Your shopping cart is empty!
In spite of the fact that the date of Christ's introduction to the world is not given to us in Scripture, there is recorded confirmation that December 25 was at that point of some hugeness to Christians preceding A.D. 354. One case can be found in the works of Hyppolytus of Rome, who clarifies in his Commentary on the book of Daniel (c. A.D. 204) that the Lord's introduction to the world was accepted to have happened on that day:
For the principal appearance of our Lord in the substance, when he was conceived in Bethlehem, was December 25th, Wednesday, while Augustus was in his forty-second year, however from Adam, five thousand and five hundred years. He endured in the thirty-third year, March 25th, Friday, the eighteenth year of Tiberius Caesar, while Rufus and Roubellion were Consuls.
The reference to Adam can be comprehended in light of another of Hyppolytus' works, the Chronicon, where he clarifies that Jesus was conceived nine months after the commemoration of Creation. As indicated by his estimations, the world was made on the vernal equinox, March 25, which would mean Jesus was conceived nine months after the fact, on December 25.
Nineteenth-century ceremonial researcher Louis Duchesne clarifies that "towards the end of the third century the custom of praising the birthday of Christ had spread all through the entire Church, however that it was not watched wherever around the same time" (Christian Worship, Its Origin and Evolution: an investigation of the Latin ritual up to the season of Charlemagne, p. 260).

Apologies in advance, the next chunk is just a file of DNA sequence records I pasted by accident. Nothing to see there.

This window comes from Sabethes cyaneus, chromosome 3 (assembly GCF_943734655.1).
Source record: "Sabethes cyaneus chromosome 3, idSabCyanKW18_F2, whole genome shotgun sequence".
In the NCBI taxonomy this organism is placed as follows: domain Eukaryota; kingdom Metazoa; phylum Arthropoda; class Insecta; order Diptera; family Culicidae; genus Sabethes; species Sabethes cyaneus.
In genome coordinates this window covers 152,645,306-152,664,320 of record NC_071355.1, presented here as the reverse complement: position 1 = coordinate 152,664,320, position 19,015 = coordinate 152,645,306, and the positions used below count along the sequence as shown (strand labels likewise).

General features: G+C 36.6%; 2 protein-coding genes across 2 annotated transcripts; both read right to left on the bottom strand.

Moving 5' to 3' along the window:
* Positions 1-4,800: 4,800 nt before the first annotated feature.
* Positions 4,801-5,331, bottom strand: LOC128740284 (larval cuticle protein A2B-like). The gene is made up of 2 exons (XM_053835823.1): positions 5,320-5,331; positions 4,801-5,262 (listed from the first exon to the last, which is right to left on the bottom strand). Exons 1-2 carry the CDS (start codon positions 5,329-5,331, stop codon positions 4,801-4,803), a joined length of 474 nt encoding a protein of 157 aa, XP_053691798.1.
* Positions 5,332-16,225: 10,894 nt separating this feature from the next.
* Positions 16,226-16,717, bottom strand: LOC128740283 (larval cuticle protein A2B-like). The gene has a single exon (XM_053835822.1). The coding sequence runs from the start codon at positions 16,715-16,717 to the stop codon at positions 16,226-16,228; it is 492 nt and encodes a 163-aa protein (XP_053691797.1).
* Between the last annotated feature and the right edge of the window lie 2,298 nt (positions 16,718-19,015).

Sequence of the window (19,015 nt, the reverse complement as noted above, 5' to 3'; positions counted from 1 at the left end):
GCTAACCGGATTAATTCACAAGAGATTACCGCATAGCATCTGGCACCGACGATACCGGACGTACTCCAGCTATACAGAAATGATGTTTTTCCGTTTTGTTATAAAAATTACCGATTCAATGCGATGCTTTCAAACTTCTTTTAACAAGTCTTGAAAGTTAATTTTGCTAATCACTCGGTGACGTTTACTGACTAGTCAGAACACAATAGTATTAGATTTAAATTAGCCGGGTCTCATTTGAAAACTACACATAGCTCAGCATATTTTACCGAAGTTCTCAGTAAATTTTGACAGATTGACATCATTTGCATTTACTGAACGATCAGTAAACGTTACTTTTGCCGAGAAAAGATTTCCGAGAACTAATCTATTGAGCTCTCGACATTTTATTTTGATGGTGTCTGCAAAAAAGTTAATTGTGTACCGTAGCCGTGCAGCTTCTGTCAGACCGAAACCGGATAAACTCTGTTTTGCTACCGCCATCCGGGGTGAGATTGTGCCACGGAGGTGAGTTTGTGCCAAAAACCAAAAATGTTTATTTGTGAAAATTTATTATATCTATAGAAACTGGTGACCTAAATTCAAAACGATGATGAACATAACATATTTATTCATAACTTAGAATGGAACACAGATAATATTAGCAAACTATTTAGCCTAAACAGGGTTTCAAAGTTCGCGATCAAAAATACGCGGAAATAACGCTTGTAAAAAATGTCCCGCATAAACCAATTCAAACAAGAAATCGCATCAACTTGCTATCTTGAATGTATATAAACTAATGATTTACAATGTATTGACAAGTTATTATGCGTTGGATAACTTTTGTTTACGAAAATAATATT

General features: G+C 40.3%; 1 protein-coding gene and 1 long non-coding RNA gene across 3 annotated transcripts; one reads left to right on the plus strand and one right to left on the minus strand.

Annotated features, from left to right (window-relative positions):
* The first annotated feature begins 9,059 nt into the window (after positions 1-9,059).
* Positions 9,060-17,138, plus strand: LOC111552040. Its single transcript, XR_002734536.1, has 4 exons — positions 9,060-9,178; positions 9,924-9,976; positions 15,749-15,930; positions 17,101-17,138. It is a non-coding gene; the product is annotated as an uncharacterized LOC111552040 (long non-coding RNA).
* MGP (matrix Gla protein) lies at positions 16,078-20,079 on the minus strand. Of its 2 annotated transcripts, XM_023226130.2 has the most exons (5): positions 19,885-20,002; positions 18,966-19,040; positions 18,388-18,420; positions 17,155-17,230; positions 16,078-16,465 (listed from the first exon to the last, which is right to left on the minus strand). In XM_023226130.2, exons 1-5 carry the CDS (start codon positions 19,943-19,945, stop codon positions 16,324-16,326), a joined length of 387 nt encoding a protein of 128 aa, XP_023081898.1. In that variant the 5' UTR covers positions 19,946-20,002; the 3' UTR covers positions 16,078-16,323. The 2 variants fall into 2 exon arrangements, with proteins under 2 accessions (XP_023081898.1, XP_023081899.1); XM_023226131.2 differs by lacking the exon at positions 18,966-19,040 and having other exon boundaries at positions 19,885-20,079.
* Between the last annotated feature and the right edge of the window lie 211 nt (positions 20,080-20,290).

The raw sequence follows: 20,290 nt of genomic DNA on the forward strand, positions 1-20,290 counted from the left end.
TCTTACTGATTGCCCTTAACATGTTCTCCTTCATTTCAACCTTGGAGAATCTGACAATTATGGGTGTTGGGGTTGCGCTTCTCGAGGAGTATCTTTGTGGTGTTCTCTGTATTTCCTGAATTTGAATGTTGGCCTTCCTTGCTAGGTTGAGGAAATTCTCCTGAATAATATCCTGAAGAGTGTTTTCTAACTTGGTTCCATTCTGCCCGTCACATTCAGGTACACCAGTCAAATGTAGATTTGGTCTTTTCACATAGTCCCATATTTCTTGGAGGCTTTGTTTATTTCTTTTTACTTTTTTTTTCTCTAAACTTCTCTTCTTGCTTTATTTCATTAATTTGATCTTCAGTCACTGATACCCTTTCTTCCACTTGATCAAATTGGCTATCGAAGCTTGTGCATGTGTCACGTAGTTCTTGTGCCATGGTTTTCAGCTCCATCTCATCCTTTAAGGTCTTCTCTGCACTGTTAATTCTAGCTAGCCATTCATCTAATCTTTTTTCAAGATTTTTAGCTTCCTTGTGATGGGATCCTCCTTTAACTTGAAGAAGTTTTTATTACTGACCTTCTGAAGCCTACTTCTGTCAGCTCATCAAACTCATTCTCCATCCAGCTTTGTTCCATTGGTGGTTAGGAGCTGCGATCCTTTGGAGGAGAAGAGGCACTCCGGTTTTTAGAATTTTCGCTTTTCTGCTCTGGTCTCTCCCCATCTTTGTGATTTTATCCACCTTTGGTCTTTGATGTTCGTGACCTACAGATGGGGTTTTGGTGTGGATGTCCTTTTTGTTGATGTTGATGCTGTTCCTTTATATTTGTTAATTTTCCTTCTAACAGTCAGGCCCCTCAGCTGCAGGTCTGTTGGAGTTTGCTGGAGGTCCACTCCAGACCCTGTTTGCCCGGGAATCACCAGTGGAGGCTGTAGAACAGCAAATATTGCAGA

In the West, the introduction of Christ was commended on December 25, and in the East on January 6.
Duchesne keeps in touch with "one is slanted to trust that the Roman Church settled on decision of the 25th of December to go into competition with Mithraism. This reason, be that as it may, leaves unexplained the decision of the sixth of January" (in the same place., p. 261). His answer, in this way, was the date of Christ's introduction to the world was chosen by utilizing as a beginning stage that day on which he was accepted to have kicked the bucket. This would clarify the errors between the festivals in the East and West.
Given the considerable abhorrence with respect to a few Christians to anything agnostic, the consistent conclusion here is that one festival has nothing to do with the other. In his book, Spirit of the Liturgy, Pope Benedict XVI clarifies:
The claim used to be made that December 25 created contrary to the Mithras myth, or as a Christian reaction to the clique of the unconquered sun advanced by Roman rulers in the third century in their endeavors to build up another supreme religion. Nonetheless, these old speculations can never again be managed. The conclusive element was the association of creation and Cross, of creation and Christ's origination (p. 105-107).
While these clarifications of how December 25 came to be the date of Christmas are all conceivable, we know one thing without a doubt: The confirmation that this day held an extraordinary hugeness to Christians originates before the evidence of a gathered festival of Sol Invictus or other agnostic gods on that day.
That the Christians picked a date so near the winter solstice is likewise not confirmation this was done to copy agnostic celebrations. The different agnostic religions all had celebrations spreading over the date-book. Whatever month the early Christians may have generally picked would at present place Christmas close to some agnostic festival, and oppositional scholars would in any case be making similar cases.
The solstice was vital to everybody for farming reasons similarly water is imperative to the survival of individuals, thus we see customs including water appearing in different religions. That doesn't demonstrate that one obtained the thought or subject from another.